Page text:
On Sunday, the largest solar flare of the last six years was identified. The solar storm turned the cold sky of the northern end of the earth into a light show because of the intensification of the northern aurora borealis.
Even the most experienced observers were surprised by the intensity of the aurora borealis that swept the night sky in northern Scandinavia, after the largest solar flare in six years.
"It was really incredible," said the British astronomer, John Mason, on the deck of a cruise that operates in Norway. "I saw my first aurora borealis 40 years ago, and this is one of the best," Mason said.
The aurora borealis is caused by solar wind particles that carry electric particles released in solar flares. Upon reaching the Earth's magnetic field,, some particles are retained, causing the light display.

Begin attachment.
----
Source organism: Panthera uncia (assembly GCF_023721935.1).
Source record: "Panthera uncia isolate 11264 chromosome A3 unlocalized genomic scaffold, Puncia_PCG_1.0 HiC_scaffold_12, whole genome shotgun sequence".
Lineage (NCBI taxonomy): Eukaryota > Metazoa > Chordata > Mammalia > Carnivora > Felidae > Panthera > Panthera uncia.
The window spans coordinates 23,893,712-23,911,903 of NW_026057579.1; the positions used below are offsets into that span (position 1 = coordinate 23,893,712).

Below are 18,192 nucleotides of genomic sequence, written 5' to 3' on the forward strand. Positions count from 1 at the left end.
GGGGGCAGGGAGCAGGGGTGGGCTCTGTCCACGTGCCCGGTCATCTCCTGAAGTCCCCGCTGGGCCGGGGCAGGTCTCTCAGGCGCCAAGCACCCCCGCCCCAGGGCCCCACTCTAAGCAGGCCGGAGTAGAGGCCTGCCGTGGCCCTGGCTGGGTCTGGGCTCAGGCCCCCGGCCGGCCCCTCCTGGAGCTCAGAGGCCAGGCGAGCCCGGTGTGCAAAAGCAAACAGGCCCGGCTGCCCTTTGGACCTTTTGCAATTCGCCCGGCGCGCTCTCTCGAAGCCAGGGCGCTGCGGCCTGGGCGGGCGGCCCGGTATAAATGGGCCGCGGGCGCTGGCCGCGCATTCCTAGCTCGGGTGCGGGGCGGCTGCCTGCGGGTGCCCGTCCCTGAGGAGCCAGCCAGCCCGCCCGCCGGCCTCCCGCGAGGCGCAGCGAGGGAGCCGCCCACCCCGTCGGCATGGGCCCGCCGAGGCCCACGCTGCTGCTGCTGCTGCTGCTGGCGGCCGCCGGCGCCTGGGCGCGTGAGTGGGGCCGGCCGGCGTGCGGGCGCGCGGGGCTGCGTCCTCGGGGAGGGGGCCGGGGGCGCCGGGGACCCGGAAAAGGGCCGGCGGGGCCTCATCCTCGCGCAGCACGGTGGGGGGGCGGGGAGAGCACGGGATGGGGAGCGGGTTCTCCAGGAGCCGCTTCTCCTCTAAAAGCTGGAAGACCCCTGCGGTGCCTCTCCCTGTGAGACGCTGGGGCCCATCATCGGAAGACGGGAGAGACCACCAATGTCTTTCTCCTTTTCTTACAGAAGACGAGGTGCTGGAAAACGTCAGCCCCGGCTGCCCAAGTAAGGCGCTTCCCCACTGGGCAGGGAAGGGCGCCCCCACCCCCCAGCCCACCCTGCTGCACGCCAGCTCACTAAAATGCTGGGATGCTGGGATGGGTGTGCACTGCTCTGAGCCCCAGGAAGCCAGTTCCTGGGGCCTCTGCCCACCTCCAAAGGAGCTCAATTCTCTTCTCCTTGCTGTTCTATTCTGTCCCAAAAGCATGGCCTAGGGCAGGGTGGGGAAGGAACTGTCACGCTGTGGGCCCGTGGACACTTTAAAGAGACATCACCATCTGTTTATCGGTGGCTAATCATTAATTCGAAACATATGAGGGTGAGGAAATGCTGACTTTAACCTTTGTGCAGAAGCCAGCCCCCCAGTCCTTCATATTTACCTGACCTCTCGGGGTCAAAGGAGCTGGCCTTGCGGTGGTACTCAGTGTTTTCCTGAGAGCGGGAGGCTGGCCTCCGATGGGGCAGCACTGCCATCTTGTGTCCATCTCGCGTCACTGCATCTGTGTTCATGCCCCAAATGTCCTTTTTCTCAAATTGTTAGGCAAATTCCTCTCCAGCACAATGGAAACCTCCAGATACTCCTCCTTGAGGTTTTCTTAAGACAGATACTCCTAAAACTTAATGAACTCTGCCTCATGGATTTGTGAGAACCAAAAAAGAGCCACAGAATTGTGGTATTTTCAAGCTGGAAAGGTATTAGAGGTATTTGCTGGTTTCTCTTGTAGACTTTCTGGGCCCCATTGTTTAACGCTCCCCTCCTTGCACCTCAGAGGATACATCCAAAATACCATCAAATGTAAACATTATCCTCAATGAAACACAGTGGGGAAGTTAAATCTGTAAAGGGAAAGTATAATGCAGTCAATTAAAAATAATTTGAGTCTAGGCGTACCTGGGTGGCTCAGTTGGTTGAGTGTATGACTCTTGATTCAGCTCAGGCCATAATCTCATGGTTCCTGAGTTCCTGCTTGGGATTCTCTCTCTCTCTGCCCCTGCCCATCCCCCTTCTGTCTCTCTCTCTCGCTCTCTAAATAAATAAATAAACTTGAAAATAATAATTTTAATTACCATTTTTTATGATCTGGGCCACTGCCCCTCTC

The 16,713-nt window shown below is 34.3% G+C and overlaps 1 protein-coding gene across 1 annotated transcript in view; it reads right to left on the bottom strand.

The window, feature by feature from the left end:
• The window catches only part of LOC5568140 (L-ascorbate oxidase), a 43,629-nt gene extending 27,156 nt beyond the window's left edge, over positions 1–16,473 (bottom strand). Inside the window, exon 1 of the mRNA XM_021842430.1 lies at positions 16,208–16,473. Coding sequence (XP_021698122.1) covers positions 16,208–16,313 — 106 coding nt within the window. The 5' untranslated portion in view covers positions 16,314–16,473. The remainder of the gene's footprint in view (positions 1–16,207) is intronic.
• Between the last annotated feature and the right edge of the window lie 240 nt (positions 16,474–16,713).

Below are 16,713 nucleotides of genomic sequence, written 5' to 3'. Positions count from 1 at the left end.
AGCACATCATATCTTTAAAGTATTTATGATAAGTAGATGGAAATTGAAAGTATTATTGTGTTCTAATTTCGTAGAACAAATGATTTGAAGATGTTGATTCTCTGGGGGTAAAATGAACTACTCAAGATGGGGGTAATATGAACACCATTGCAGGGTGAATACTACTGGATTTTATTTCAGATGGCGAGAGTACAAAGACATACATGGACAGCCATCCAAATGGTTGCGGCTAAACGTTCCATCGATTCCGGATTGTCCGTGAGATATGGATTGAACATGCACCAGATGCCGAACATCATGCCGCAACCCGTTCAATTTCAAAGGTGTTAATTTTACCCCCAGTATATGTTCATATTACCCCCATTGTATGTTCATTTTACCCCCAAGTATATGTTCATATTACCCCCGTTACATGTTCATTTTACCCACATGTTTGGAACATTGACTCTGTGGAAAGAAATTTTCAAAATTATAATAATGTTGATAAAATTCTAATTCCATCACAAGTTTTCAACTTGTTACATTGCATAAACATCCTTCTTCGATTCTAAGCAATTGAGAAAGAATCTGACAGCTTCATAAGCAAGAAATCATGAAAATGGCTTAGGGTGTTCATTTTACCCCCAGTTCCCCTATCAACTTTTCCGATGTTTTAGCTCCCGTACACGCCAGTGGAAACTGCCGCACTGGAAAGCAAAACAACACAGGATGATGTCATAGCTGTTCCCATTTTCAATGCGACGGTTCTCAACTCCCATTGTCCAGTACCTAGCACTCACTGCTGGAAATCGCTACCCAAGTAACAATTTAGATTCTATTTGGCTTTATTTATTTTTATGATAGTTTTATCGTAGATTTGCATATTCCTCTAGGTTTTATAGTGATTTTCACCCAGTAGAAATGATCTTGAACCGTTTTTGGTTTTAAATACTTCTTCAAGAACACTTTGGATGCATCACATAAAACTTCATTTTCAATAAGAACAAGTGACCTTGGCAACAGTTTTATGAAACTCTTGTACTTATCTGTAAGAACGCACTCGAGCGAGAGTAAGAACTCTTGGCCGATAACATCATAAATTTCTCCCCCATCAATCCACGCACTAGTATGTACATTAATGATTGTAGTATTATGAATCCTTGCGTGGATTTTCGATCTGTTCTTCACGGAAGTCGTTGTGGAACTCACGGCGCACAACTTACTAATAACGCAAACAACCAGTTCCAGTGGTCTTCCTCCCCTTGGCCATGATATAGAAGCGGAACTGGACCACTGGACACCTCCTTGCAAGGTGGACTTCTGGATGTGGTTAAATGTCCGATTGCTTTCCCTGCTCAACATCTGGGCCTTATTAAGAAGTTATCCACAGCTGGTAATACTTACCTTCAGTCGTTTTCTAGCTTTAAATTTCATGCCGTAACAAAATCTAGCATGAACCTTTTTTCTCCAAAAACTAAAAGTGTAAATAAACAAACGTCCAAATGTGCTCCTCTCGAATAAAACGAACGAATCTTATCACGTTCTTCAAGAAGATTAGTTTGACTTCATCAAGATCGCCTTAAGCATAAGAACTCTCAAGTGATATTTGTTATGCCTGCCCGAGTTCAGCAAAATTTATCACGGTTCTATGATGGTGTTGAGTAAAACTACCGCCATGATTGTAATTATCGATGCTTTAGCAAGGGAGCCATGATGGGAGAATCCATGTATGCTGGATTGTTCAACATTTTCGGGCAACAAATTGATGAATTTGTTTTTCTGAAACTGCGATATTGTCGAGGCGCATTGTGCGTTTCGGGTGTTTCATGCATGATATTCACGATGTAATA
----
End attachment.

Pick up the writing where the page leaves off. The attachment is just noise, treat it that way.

The storm Tuesday seemed to mostly miss Earth, going a bit north, so auroras did not extend too far south Tuesday night.
The solar storm created light shows over England and Canada on Tuesday and have lit up the skies above Scotland, with more expected in days to come. They were also visible Monday night from northeast England and Ireland, where such sightings are a rarity.
The storm was rated a 3 on a scale of 1 (minor) to 5 (extreme). Storms in the next couple of years will most likely be more severe.
Solar activity should increase over the next few years, as solar activity waxes and wanes on a roughly 11-year cycle. The sun has been relatively quiet since 2002, the quietest period in 100 years.
Translated from the Portuguese version and appended by:
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